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Standard Chartered has raised its 2024 Bitcoin forecast to $120,000, a dramatic increase from the $100,000 prediction made in April, according to a Reuters report. The financial institution based in the United Kingdom suggests that an expected increase in the price of Bitcoin may encourage miners to retain a larger share of the digital asset.
Geoff Kendrick, a leading FX analyst at the bank, expected a potential increase of 20% in the first forecast. He points to the increase in mining profits as the reason for this change:
“Increased miner profit per BTC mine means they can sell less while maintaining cash inflows, reducing the net supply of BTC and pushing the price of BTC higher.”
Despite an incredible 80% increase in price since the beginning of the year, Bitcoin is currently trading at more than $30,200, which is lower than the historic high of $69,000 set for November 2021, according to CoinGecko.
Standard Chartered suggests that the proposed increase is largely due to miners needing to sell less than 900 new BTC produced per day to cover operational costs, especially energy consumption. At a price point of $50,000, Kendrick estimates that miners will only need to sell 20-30% of their new coins.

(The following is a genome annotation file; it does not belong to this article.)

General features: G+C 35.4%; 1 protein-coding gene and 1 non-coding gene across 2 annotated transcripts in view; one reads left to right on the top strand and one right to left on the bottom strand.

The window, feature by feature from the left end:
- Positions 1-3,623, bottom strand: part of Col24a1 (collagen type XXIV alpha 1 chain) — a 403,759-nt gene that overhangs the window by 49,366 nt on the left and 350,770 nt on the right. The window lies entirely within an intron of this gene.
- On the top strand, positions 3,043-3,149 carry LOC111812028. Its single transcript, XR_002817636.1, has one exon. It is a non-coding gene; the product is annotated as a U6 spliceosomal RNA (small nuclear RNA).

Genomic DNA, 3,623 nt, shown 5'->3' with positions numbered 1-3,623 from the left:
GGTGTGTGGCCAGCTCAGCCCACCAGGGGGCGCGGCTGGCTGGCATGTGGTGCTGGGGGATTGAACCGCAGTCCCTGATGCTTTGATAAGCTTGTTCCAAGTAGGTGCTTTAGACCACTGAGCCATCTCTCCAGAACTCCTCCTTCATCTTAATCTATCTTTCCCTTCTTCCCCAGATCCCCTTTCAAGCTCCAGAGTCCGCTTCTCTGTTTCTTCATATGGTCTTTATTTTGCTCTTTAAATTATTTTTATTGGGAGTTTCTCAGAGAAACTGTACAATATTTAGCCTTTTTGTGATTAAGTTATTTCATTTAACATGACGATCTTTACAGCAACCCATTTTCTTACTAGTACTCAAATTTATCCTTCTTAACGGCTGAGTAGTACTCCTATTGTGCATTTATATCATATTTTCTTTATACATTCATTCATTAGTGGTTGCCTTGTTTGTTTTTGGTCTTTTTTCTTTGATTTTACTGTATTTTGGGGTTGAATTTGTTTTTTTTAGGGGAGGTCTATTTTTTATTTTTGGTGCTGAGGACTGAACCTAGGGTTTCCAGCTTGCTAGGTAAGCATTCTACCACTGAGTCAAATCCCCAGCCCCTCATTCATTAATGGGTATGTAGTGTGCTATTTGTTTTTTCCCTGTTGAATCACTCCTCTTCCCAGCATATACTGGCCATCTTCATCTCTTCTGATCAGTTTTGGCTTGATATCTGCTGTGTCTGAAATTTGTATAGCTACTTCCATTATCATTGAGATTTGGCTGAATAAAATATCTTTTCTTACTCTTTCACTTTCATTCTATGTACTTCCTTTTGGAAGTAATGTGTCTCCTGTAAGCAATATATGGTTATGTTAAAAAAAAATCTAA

A decrease of this magnitude will reduce the daily Bitcoin trade from the current 900 to only 180-270, a significant decrease in the annual supply of BTC. In addition, Bitcoin’s supply mechanics, which will eliminate half of the daily mining limit in April or May 2024, will further contribute to this decline.
Bitcoin will undergo a halving in 2024, which means that the reward for mining 1 BTC will drop by half, making BTC more valuable because there will be less BTC in circulation. The last time Bitcoin halved, the industry saw an all-time high of $69,044.
While speculative high-value Bitcoin predictions have been a regular occurrence in the past, it is important to note that these predictions often fail. For example, a Citi analyst predicted that Bitcoin will reach $318,000 by the end of 2022, but BTC ended the year at about $16,500 – a 65% drop – cited by Reuters.